I understand that Iran is an important country to Syria, but do you need help from Hezbollah?
‘Again, for the same reason that I just mentioned, even small help could have a big impact. This is one reason. But regarding Hezbollah in particular, Hezbollah has good experience in untraditional war. So, in this kind of untraditional war, this kind of help is not quantitative help; it’s qualitative help, and sometimes you need that kind of quality that will have good impact and strong impact in our war. So, it’s not about the size of Hezbollah, if you want to compare it to the size of the Syrian army, it’s small, but the kind of war and the kind of experience that they have, they could have a strong impact.’
It’s well-known now that Hezbollah is in Syria. How much control do you have over them?
‘Every party that fights besides the Syrian army – because you know we have Syrian fighters who are not in the army but who support the army – every faction who fights with the army is working under the leadership of our army, so they don’t work, they don’t have their own battle, or their front, or their own decision. All the battles are under the Syrian army, so we don’t have any problems.’
You had Khaled Meshaal, he was in Syria for 11-12 years, I think, he stayed in Syria. Now he left Syria to Qatar. The relation between Hamas and Syria wasn’t so well during the war. How is the relation today?
‘There is no relation at all on the formal level or on the popular level. I think now, recently the events in Yarmouk Camp have proved that part of Hamas, which is basically a Muslim Brotherhood organization, supports al-Nusra Front within Yarmouk.’
They’re supporting a terrorist group?
‘Yes, they work together. Part of them, they work with al-Nusra. That’s why the leadership of Hamas is in Qatar now, calling to help their faction after ISIS attacked al-Nusra and Hamas faction, to ask the other secular Palestinian organizations to help their members.’
So Hamas in Syria, they’re history today, the relation.
‘I think so, I don’t think the Syrian people will trust them anymore.’
Mr. President, let us talk about the United States and Ayn al-Arab. The United States is now attacking ISIS from the air. Actually, they are supporting you. How do you describe the military cooperation between you and the United States who is supposed to be your enemy?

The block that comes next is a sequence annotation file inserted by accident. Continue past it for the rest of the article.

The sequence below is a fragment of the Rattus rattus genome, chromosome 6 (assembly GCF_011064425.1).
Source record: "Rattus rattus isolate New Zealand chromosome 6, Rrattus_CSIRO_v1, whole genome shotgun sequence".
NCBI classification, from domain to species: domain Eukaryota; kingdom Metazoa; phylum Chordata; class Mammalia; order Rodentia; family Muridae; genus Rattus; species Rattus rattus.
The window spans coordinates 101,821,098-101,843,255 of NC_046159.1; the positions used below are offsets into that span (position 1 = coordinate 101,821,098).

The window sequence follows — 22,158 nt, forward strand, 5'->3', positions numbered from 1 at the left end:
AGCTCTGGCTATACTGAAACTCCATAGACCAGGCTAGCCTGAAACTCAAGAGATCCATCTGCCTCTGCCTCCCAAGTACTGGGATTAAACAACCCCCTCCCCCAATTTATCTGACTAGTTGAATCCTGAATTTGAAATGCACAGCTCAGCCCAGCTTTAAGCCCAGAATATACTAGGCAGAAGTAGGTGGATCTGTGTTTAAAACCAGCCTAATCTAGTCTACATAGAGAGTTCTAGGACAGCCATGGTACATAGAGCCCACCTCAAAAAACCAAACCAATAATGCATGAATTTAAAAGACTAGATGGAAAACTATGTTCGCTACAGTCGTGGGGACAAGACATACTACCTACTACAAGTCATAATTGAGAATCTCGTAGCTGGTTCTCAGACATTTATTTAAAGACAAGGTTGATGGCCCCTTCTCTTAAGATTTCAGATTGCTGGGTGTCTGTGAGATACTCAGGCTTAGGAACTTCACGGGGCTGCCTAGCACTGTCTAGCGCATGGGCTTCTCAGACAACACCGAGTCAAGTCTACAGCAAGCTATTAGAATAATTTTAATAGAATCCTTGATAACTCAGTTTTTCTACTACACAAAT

‘My enemy, first of all, is the terrorists. Second, there’s no cooperation between Syria and the American army.’
‘Definitely no cooperation, although we are making air raids in the same area, sometimes in the same places exactly.’
Not even coordination?
‘No, no coordination. But I will tell you maybe part of this, let’s say, coincidence, this attack anyway, because the first part of the question that they support us, let’s say nominally, on paper, yes. In reality, no, because if you want a kind of comparison, the average of air raids of the alliance that’s been made by 60 countries, some of them great countries, is much less than the air raids of a small country like Syria. So, for example, sometimes they make less than ten or more than ten air raids a day, while sometimes we make more than 100 a day, sometimes. So, sometimes it’s more than tenfold.’
Attacking the same place, the same area?
‘The same area, let’s say, in general. So, this is not realistic, I mean, if you want to say are they serious? That’s the question that we raise here: are they serious in fighting terrorists?’
Are they serious?
‘Because they’re not serious, they cannot help us. That’s the simple conclusion. If they are serious, maybe we could have discussed that question more seriously, that yes, there is some help, there is some influence. It took them four months to liberate a small city, like what you call Kobani in your media. A similar city would take two to three weeks by our army. So, there’s something wrong about their plan. So, actually no, they didn’t help, and in reality ISIS and al-Nusra are expanding nonstop in different countries now. So, if you want to talk about success or help, where is it? We don’t find it so far.’
But they don’t have permission to fly over Syria.
‘No, it’s illegal. We said publically that this illegal and they don’t have permission.’
Mr. President, how do you view the future of Syria?